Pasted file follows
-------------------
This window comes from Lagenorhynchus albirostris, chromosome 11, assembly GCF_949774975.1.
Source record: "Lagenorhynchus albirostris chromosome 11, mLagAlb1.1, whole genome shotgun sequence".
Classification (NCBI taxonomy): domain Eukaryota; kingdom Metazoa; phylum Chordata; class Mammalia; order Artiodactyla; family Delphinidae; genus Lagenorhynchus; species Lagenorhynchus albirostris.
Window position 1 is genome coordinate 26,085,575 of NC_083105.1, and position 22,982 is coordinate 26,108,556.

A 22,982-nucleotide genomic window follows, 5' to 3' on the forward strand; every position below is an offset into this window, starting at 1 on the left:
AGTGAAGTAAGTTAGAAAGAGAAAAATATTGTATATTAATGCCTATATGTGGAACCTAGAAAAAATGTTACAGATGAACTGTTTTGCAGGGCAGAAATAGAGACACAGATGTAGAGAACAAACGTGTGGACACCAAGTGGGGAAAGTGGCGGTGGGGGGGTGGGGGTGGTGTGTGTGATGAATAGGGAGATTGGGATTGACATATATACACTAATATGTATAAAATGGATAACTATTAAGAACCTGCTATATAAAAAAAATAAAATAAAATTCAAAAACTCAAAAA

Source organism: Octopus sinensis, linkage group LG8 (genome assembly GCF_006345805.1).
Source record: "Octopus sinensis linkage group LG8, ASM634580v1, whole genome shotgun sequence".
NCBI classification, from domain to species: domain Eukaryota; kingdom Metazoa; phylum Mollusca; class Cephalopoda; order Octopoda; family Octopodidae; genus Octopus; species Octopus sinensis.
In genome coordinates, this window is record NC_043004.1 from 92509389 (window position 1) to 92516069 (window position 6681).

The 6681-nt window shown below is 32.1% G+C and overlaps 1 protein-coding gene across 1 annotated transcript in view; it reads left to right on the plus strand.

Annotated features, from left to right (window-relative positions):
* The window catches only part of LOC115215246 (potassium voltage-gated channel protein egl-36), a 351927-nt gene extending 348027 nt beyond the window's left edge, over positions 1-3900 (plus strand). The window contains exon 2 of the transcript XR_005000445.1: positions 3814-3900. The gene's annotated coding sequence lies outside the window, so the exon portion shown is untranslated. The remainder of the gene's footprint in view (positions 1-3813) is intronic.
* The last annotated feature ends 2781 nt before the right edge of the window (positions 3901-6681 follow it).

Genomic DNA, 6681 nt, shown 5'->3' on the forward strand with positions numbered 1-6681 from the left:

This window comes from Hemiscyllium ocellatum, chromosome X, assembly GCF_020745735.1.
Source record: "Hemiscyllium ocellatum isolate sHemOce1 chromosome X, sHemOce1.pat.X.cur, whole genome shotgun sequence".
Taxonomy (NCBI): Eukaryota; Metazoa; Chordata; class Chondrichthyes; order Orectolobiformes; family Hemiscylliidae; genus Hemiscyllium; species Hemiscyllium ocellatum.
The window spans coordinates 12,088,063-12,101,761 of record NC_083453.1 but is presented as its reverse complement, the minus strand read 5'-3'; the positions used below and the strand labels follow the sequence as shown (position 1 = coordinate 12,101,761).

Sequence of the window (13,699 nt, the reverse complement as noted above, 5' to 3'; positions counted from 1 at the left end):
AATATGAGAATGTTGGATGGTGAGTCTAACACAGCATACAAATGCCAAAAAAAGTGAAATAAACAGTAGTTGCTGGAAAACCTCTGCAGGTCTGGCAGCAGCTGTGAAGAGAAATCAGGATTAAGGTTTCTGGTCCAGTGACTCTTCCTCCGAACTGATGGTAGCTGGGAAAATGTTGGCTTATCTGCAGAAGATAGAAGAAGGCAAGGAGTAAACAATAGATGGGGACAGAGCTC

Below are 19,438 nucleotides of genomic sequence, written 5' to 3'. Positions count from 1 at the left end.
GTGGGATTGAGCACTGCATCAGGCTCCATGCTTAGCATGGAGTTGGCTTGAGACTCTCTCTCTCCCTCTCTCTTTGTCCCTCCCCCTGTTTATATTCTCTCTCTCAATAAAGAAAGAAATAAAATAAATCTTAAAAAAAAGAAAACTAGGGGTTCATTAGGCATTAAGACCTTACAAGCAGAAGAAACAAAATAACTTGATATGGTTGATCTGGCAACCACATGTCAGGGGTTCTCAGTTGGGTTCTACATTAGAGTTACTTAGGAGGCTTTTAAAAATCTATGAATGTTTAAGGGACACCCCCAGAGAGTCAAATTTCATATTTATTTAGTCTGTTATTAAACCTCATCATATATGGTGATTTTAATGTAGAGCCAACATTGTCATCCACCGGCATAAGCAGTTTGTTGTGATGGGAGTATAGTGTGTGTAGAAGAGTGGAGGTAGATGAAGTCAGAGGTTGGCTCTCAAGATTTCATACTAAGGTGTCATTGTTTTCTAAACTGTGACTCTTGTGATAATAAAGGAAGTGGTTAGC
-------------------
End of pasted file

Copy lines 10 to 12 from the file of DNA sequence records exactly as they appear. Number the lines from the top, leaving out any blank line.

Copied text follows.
In genome coordinates, this window is record NC_043004.1 from 92509389 (window position 1) to 92516069 (window position 6681).

The 6681-nt window shown below is 32.1% G+C and overlaps 1 protein-coding gene across 1 annotated transcript in view; it reads left to right on the plus strand.

Annotated features, from left to right (window-relative positions):